As the Westminster Dog Show came to a close this week, New York City became just a bit less fluffy. It can be hard to say goodbye to the gorgeous pooches ranging from wee Pomeranians to giant Bernese Mountain Dogs that have been trotting their hearts out around the rings in Madison Square Garden.
I’m not here to stop you from googling your favorite pooches to relive the experience. In fact, maybe I can help feed your obsession. Here’s everything you ever wanted to know about the newest addition to the official line up competing for Best of Show: Meet the Azawakhs.
The Azawakh looks something like a cross between a star ballerina and a miniature Arabian horse — taller than it’s length, with a long elegant neck and dark expressive eyes. Their long, skinny bodies reach somewhere between 23 and 29 inches in height. A grown Azawakh typically weighs just 33 to 55 pounds, depending on its gender, which means you should see their ribs at a healthy weight. They might come off as aloof to a regular bystander, but absolutely adore their human families, and once they get to know them, they can be gentle with other dogs and cats, too.
These pups have been on the AKC’s miscellaneous class list since 2011, home to other dog breeds like the Lancashire Heeler and Teddy Roosevelt Terrier, as they awaited official recognition. They joined the big leagues in the Hound Group through AKC in 2019 and became eligible to waltz around Westminster for the first time this year.
But just because they are new to the ring doesn’t mean the breed is novel. The Azawakh, named for the Azawagh Valley of its origin, is what is called a “landrace,” says Carol Beuchat, the Scientific Director of the Institute of Canine Biology. “Landrace” basically means that these populations of specific dogs evolved to function in a precise location. The breed has traveled with nomadic tribes like the Tuareg in modern-day Mali, Niger, and Burkina Faso with ancestry for over a thousand years. Archaeologists reportedly were able to find rare 8,000 to 10,000-year-old petroglyph rock art featuring long, slim dogs running alongside their hunter owners.
The hot, arid environment of West Africa made the Azawakh the way it is — a leggy, lean dog with great speed, Beuchat says. “They are bred by the nomadic tribes, but there is strong artificial and natural selection for strong, sound dogs with high heat tolerance and speed.”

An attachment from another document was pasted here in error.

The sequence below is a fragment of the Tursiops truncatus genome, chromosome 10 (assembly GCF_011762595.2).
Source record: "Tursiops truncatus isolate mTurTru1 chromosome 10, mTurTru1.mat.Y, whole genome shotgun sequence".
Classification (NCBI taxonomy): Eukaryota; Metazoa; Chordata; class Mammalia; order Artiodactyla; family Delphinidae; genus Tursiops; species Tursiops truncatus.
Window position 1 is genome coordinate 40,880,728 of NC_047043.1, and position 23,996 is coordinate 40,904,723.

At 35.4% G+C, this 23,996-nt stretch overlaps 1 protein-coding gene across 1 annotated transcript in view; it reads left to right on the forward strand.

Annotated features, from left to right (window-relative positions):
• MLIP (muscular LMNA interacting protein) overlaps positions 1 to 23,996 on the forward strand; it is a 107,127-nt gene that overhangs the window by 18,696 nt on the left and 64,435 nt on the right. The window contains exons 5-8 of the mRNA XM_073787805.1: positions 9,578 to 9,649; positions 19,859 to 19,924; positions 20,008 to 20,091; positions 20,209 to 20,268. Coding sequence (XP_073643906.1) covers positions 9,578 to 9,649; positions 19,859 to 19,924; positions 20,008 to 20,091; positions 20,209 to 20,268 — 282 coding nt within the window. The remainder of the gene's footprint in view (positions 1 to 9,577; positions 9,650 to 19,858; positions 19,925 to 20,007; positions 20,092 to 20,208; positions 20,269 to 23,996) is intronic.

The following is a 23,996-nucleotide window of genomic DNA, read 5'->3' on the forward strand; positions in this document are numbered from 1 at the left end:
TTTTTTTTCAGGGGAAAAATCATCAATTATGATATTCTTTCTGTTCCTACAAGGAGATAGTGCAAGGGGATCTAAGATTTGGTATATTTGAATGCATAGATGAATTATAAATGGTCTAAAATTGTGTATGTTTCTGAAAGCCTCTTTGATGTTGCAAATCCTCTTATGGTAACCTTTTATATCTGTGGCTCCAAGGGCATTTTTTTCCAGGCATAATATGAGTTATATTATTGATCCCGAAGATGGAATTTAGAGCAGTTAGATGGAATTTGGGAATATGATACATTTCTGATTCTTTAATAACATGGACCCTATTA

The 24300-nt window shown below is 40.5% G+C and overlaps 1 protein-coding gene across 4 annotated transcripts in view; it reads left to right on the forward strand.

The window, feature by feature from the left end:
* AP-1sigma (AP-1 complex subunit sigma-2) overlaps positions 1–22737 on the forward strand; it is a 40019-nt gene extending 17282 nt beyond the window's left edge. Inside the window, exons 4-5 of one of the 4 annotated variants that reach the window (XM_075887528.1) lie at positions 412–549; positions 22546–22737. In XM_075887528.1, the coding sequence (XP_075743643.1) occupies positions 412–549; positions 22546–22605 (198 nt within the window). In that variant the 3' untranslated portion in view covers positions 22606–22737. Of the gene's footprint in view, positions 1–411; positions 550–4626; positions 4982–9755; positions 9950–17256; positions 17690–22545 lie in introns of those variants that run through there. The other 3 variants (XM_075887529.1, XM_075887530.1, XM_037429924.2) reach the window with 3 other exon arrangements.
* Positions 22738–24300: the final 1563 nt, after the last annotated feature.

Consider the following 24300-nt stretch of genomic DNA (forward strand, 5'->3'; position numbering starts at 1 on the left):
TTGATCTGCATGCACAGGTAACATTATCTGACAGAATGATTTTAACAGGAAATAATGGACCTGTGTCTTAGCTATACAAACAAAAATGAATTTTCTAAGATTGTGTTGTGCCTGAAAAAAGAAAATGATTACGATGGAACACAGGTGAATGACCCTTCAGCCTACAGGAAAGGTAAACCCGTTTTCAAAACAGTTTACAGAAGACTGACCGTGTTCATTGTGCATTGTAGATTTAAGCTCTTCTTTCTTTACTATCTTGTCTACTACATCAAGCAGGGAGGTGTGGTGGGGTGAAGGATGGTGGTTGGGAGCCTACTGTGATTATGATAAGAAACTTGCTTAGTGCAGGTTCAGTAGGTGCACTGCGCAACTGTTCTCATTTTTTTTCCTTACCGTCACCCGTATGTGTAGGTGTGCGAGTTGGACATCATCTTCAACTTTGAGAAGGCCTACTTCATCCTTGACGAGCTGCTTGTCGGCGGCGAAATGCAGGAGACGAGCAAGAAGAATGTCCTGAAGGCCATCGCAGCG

Prior to its designation this year, the Azawakh was not alone. A lot of dog breeds don’t have official recognition — Beuchat estimates this number to be around 1,000 — many of which are landraces, dogs that evolved around their specific homeland. Many of the 400 recognized breeds we know and love today, like French bulldogs and dachshunds, started developing in the past few centuries, she adds.
According to an extensive article by breeder Deb Kidwell on the American Azawakh Association website, the first Azawakh to head to Europe was given to a Yugoslavian diplomat to Burkina Faso in the 1970’s. By the mid-1980s, the first Azawakh reached American shores and gave birth to America’s first natural-born Azawakh litter on Halloween in 1987. That next year, the American Azawakh Association was founded.
AKC judge and American Azawakh Association director Fabian Arienti has been breeding Pomeranians for some 40 years. At a dog show in Argentina in 1992, he spotted an Azawakh and fell in love.
“They look, for me, like a piece of art,” Arienti says. He showed three of the six Azawakhs presented at the breed competition last Sunday.
Aliya Taylor, a former Philadelphia cop who made headlines for showing her Azawakh at the National Dog Show wearing a hijab, loves the dogs because of their temperament and beautiful appearance. She is also fond of the connection between their West African ancestral ties and her own. Right now, this breed is quite rare outside of Africa. While Taylor is excited to have them recognized, she hopes they won’t become too popular to the point that people adopt them without knowing their needs.
“Azawakhs are a very nice breed for people who understand them,” she says.
If this rare African hound has caught your eye, there are a few essentials to consider: these pups aren’t big fans of the cold and wet weather, need quite a bit of exercise and socialization, and will become your most loyal and adoring guardian.